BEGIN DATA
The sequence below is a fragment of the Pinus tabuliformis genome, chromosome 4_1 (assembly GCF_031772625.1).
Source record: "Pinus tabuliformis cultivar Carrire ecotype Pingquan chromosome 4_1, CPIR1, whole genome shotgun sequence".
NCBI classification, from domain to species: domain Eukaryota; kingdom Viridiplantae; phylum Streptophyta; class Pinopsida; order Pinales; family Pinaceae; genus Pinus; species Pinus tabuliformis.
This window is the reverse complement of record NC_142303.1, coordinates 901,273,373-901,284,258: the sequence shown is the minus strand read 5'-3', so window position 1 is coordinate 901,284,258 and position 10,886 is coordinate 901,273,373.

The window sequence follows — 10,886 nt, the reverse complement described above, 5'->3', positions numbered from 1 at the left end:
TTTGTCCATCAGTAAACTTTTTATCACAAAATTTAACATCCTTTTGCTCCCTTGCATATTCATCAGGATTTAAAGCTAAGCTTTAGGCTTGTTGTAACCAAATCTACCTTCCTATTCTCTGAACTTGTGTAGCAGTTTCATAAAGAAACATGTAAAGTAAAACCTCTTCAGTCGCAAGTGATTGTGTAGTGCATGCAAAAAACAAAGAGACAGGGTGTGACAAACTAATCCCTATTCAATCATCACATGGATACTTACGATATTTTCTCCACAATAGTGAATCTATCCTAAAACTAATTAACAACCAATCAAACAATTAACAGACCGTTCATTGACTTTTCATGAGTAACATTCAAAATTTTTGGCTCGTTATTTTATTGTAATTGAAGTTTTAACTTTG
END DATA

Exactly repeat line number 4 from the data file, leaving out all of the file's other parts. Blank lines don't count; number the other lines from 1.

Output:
This window is the reverse complement of record NC_142303.1, coordinates 901,273,373-901,284,258: the sequence shown is the minus strand read 5'-3', so window position 1 is coordinate 901,284,258 and position 10,886 is coordinate 901,273,373.